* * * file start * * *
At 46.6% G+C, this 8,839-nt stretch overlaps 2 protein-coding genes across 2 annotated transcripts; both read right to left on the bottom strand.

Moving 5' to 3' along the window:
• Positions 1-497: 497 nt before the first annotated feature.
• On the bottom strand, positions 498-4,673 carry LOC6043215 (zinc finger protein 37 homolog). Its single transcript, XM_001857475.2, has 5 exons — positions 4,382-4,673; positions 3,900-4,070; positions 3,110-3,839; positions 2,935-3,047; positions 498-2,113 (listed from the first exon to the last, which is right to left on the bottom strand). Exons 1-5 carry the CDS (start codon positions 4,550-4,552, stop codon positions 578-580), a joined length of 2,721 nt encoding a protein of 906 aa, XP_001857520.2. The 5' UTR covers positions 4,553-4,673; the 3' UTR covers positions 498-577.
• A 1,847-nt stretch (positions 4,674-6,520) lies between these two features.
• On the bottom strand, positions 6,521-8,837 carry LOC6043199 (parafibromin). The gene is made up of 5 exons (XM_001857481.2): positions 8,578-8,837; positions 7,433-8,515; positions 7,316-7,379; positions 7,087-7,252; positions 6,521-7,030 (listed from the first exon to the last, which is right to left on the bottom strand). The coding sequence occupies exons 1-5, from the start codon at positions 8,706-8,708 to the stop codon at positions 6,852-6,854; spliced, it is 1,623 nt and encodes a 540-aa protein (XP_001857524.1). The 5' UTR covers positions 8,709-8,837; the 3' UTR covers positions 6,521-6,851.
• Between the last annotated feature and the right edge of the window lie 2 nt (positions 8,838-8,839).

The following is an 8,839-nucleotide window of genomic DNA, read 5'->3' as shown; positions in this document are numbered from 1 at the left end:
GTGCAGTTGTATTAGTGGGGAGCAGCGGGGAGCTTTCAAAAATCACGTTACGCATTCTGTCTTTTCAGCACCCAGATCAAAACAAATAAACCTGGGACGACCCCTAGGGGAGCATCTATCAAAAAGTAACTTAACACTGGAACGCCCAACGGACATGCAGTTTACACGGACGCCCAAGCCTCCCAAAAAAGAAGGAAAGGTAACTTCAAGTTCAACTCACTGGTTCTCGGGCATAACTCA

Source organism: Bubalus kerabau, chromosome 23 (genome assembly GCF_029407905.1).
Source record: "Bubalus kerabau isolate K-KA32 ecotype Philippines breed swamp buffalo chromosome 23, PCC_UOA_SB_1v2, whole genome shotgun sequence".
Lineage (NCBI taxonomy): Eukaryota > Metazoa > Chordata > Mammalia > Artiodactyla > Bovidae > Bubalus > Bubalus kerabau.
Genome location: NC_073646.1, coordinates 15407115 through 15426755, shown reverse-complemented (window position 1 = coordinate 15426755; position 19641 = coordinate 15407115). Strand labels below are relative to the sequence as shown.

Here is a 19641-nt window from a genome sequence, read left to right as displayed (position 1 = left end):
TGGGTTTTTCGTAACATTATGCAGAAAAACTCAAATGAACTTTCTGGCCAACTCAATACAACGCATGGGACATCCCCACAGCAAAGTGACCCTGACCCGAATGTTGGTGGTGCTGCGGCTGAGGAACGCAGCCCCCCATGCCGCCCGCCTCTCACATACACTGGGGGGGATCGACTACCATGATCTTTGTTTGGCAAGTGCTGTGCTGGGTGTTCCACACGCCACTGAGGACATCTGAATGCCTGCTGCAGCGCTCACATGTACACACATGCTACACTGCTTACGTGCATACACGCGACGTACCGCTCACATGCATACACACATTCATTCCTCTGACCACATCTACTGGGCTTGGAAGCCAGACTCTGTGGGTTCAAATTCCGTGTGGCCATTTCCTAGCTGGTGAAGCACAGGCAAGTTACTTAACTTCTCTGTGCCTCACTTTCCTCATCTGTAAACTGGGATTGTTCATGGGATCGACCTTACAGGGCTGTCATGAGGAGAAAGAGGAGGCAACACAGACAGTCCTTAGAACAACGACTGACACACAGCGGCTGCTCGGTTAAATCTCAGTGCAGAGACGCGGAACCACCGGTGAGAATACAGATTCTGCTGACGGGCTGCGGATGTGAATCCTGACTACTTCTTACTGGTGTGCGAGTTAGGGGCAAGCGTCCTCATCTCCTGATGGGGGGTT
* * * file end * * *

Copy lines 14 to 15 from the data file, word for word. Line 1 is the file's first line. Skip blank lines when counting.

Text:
Here is a 19641-nt window from a genome sequence, read left to right as displayed (position 1 = left end):
TGGGTTTTTCGTAACATTATGCAGAAAAACTCAAATGAACTTTCTGGCCAACTCAATACAACGCATGGGACATCCCCACAGCAAAGTGACCCTGACCCGAATGTTGGTGGTGCTGCGGCTGAGGAACGCAGCCCCCCATGCCGCCCGCCTCTCACATACACTGGGGGGGATCGACTACCATGATCTTTGTTTGGCAAGTGCTGTGCTGGGTGTTCCACACGCCACTGAGGACATCTGAATGCCTGCTGCAGCGCTCACATGTACACACATGCTACACTGCTTACGTGCATACACGCGACGTACCGCTCACATGCATACACACATTCATTCCTCTGACCACATCTACTGGGCTTGGAAGCCAGACTCTGTGGGTTCAAATTCCGTGTGGCCATTTCCTAGCTGGTGAAGCACAGGCAAGTTACTTAACTTCTCTGTGCCTCACTTTCCTCATCTGTAAACTGGGATTGTTCATGGGATCGACCTTACAGGGCTGTCATGAGGAGAAAGAGGAGGCAACACAGACAGTCCTTAGAACAACGACTGACACACAGCGGCTGCTCGGTTAAATCTCAGTGCAGAGACGCGGAACCACCGGTGAGAATACAGATTCTGCTGACGGGCTGCGGATGTGAATCCTGACTACTTCTTACTGGTGTGCGAGTTAGGGGCAAGCGTCCTCATCTCCTGATGGGGGGTT